But community leaders are upset with the lack of transparency among state-appointed leaders of HISD.

“And finally there is no bond. There is no bond as long as we have a rubber stamp Board of Managers at HISD with no accountability to the community,” State Rep. Ron Reynolds, a Democrat from Missouri City, said.

See here and here for the background on that charter school allegation. I haven’t seen any further news on it, which may mean there’s nothing more to be found or may mean that further news will require more digging. There’s one obvious way to get people on board with the bond proposal, and that involves Mike Miles and a U-Haul truck. Failing that – and let’s be honest, that’s not going to happen – we’ll just have to see. Even the idea of negotiating over this means having to be willing to walk away from the table and vote against the bond, which is a very big position to take and one that wouldn’t clearly hurt anyone but the students and teachers. I feel deeply strange about not being fully supportive of this bond, but we live in deeply strange times. Doing interviews for this one is going to be quite the experience.

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7 Responses to HISD asks for $4.4 billion in bonds

  1. Bill Brooker says:

    No taxation without representation.

    Any ‘benefit’ from the bonds will be destroyed by Miles’ catastrophic leadership. Its best to keep that borrowing capacity available for a future locally elected board.

    Let Miles’ backers over at the Greater Houston Partnership pay for the school upgrades.

  2. Sandra G Moore says:

    I live in HISD and will vote against it as long as the fake board of managers and Miles are present. I and a number of very good people took the Board of Managers training. The theme was one of holding the superintendent and each other accountable for all decisions affecting the district. We were told that our goal was to enliven as well as improve the learning process. No where was the tyranny of principals, teachers, and students mentioned. None of us were selected. It was a LIE and a SHAM. Since then all who work within the district have been subjected to abysmal actions. This is my personal opinion and I’m sticking to it.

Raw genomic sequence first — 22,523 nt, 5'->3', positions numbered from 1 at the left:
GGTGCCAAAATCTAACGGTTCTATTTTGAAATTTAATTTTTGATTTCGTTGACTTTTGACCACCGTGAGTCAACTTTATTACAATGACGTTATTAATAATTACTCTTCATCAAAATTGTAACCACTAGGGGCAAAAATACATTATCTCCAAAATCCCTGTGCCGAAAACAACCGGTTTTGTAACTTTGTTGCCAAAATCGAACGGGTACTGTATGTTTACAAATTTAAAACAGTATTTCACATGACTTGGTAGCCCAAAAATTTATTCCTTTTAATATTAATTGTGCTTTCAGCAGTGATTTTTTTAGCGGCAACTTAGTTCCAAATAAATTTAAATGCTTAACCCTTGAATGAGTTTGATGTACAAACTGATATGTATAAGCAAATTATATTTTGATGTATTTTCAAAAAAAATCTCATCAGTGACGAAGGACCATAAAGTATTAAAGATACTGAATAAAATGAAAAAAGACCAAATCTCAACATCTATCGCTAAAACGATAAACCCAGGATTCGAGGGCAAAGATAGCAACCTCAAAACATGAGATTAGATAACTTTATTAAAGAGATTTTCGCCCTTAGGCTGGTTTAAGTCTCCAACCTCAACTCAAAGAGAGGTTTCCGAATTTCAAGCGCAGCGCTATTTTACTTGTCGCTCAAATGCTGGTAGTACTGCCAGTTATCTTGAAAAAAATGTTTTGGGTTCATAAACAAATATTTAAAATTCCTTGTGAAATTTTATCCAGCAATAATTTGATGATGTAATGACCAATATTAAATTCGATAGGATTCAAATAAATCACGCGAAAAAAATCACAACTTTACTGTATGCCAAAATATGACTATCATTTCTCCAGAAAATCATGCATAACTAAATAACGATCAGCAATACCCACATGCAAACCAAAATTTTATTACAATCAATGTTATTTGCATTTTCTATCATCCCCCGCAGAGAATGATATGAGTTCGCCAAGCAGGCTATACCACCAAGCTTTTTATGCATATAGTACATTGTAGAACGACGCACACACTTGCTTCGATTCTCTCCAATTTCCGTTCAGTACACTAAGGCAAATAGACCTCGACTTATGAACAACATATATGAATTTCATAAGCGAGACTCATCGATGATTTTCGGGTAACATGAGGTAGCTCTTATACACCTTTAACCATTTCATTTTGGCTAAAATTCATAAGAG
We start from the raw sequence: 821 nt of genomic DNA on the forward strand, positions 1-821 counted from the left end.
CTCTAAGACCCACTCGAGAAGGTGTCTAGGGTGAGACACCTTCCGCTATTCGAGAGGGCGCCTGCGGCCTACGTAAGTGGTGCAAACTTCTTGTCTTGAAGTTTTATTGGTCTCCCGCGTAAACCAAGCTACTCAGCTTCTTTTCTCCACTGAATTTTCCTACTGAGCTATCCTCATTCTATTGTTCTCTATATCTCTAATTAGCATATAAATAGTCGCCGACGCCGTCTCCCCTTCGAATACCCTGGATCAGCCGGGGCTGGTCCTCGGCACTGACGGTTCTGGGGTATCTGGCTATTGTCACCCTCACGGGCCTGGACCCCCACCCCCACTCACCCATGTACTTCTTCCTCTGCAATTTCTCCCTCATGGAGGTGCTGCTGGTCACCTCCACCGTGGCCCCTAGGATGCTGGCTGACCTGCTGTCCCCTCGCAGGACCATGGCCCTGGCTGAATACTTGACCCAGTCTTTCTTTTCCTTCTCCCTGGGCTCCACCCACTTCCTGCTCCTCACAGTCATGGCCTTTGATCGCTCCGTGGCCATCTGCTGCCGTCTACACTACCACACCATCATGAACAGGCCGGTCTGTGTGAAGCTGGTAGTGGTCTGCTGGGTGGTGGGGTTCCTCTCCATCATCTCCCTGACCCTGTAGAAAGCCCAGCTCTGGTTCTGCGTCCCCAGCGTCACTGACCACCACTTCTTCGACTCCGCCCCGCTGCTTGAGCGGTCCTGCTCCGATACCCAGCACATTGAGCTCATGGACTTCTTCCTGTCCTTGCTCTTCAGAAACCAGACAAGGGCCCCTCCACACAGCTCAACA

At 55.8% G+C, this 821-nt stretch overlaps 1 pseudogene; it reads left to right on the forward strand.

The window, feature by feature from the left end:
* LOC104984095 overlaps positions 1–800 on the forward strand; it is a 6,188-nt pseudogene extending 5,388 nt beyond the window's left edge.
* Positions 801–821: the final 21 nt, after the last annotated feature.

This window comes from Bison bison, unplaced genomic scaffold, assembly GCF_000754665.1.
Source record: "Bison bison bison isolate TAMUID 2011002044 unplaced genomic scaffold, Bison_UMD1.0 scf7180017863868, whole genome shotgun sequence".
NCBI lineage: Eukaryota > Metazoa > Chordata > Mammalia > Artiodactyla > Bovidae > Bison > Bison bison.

So NO is my answer to this bond under this administration!!

  3. Adoile Turner III says:

    ive been teaching for HISD for 4 year and simply no. HISD is losing 10k students a year. They need to consolidate campuses, buy more busses with selloff money. Invest in the campuses that need more help and further promote the schools that are doing well. They do need that amount to upgrade ancient elementary campuses however those campuses are meant to hold almost 800 and most have barely half of that and the trend isnt going in a positive direction decades now.

  4. Andrew Lynch says:

    Way too much money. This Bond is not reasonable

  5. Pingback: One year of the HISD takeover | Off the Kuff

  6. Kenneth J Fair says:

    I strongly support public education. I have voted in favor of every school bond issue that I’ve had the ability to vote for. I absolutely believe that this bond is necessary to carry out repairs in HISD that are long overdue. Under any other circumstances, I’d support it without hesitation.

    But it will be a cold day in hell before I vote for this bond under this “leadership.” Mike Morath stole my vote from me, and I want it back. NOW.

    I gave Miles the benefit of the doubt. I gave the Board of Managers the benefit of the doubt. They have done nothing to earn my trust or good will. Miles has far overstepped his mandate, and the Board of Managers has done nothing to rein him in. Have they voted against *anything* he’s proposed? What good are they?

    You want a bond? Give me back my vote.